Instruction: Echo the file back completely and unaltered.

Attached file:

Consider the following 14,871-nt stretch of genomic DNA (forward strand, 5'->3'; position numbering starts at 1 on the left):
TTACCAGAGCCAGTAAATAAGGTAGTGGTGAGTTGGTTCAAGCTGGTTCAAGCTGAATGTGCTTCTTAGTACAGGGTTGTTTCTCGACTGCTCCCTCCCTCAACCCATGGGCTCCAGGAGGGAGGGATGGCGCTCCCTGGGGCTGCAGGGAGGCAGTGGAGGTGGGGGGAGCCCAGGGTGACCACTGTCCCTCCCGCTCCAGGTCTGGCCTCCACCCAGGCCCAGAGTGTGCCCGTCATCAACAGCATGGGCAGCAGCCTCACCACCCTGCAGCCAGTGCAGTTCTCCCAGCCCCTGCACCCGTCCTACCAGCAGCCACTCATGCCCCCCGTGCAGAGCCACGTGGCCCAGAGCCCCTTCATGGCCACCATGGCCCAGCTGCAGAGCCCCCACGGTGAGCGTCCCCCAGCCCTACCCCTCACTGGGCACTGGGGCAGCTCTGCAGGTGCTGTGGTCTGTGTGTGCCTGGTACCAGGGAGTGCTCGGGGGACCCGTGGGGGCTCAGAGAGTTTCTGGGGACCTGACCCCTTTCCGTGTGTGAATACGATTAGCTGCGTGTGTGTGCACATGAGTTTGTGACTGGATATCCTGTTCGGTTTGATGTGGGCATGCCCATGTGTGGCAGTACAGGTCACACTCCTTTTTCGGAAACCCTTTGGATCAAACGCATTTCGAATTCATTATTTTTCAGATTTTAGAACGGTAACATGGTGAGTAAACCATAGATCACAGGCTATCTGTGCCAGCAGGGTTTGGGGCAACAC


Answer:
Consider the following 14,871-nt stretch of genomic DNA (forward strand, 5'->3'; position numbering starts at 1 on the left):
TTACCAGAGCCAGTAAATAAGGTAGTGGTGAGTTGGTTCAAGCTGGTTCAAGCTGAATGTGCTTCTTAGTACAGGGTTGTTTCTCGACTGCTCCCTCCCTCAACCCATGGGCTCCAGGAGGGAGGGATGGCGCTCCCTGGGGCTGCAGGGAGGCAGTGGAGGTGGGGGGAGCCCAGGGTGACCACTGTCCCTCCCGCTCCAGGTCTGGCCTCCACCCAGGCCCAGAGTGTGCCCGTCATCAACAGCATGGGCAGCAGCCTCACCACCCTGCAGCCAGTGCAGTTCTCCCAGCCCCTGCACCCGTCCTACCAGCAGCCACTCATGCCCCCCGTGCAGAGCCACGTGGCCCAGAGCCCCTTCATGGCCACCATGGCCCAGCTGCAGAGCCCCCACGGTGAGCGTCCCCCAGCCCTACCCCTCACTGGGCACTGGGGCAGCTCTGCAGGTGCTGTGGTCTGTGTGTGCCTGGTACCAGGGAGTGCTCGGGGGACCCGTGGGGGCTCAGAGAGTTTCTGGGGACCTGACCCCTTTCCGTGTGTGAATACGATTAGCTGCGTGTGTGTGCACATGAGTTTGTGACTGGATATCCTGTTCGGTTTGATGTGGGCATGCCCATGTGTGGCAGTACAGGTCACACTCCTTTTTCGGAAACCCTTTGGATCAAACGCATTTCGAATTCATTATTTTTCAGATTTTAGAACGGTAACATGGTGAGTAAACCATAGATCACAGGCTATCTGTGCCAGCAGGGTTTGGGGCAACAC